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Avoiding Death by Christmas Tree

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The U.S. Consumer Product Safety Commission (CPSC) sent out an important warning this week: we all must keep safety in mind as we enjoy our holidays, which often include decorating with candles, holiday lights, and Christmas trees. As beautiful as these decorations are, when not used properly they can lead to fires, injuries, and in the worst cases death.

According to CPSC (formerly chaired by Hal Stratton, now an ACSH Trustee), there are more than 14,000 candle related fires annually, and 170 of those fires result in death. In addition to this, these fires lead to 350 million in property loss each year. Christmas trees also pose a risk — they account for 200 fires per year, which result in ten deaths and $10 million worth of property damage. During November and December of each year — peak holiday decorating season — about 10,000 people are treated in hospital emergency rooms as a result of falls, cuts, shocks, and burns related to their decor. These tragedies are especially sad in light of how easily they could have been prevented

CPSC scours the market looking for dangerous holiday lights and decorations in order to aid in the prevention of potential holiday accidents. In addition to this, they also work with U.S. Customs in attempts to keep any identified dangerous holiday decorations out of the U.S. Their work is helpful, but it is also important that people know how to take matters into their own hands when it comes to creating a safe environment during the holidays. Here are just a few potentially lifesaving decorating tips from the CPSC:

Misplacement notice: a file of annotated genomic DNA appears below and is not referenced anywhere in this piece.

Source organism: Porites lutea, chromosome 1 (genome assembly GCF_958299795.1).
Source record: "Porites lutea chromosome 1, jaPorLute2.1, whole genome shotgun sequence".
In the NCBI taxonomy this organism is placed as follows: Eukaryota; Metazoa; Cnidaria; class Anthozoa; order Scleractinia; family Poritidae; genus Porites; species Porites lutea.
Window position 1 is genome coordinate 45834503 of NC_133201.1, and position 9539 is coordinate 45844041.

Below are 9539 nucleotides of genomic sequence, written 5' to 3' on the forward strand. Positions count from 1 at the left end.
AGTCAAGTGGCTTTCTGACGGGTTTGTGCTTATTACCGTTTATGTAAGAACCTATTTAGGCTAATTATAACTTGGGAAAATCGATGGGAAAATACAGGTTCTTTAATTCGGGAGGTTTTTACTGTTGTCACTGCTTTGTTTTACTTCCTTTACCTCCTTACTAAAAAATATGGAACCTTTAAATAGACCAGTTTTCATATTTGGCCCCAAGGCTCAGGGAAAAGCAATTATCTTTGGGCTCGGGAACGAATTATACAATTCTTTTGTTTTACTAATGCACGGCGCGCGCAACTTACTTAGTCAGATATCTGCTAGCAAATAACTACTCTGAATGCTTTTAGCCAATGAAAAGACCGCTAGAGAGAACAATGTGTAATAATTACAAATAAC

•Look for a label that says "fire resistant" before buying an artificial tree.

•Before buying a live tree, check for green needles that are difficult to pull from the branches, don't break when bent, and don't fall off when the tree is tapped on the ground. The tree's bottom should be sticky with resin. These are characteristics of a fresh tree that is less likely to catch fire.

•Place trees away from sources of heat such as fireplaces and radiators and away from heavy traffic areas in homes.

•Water fresh trees to prevent them from drying out.

•Decorate trees with noncombustible or flame-resistant materials.

•Follow directions when using artificial snow sprays, which can irritate lungs if used improperly.

•Families with young children should avoid ornaments with small removable parts that could pose a choking hazard.

•Keep candles away from decorations and furniture that can easily catch fire, as well as children and pets. And keep burning candles in sight.

•Use nonflammable candle holders and never leave lit candles unattended.

•Place a screen around fireplaces, and do not use them to burn wrapping paper or plastic materials.

The holiday season is meant to be a happy time but can also be a stressful time with all the traveling, shopping, and making up for lost time with friends and family. However, we at ACSH want everyone to realize that there is another stress that people too often overlook — dealing with mishaps resulting from dangerous holiday decorations. Please see the CPsC website for more advice on how to keep your friends and family safe this holiday season.

Krystal Wilson is a research associate at the American Council on Science and Health (ACSH.org, HealthFactsAndFears.com).

See also: ACSH's report about the tragic anti-chemical-activist assault on Brominated Flame Retardants.

Brominated Flame Retardants

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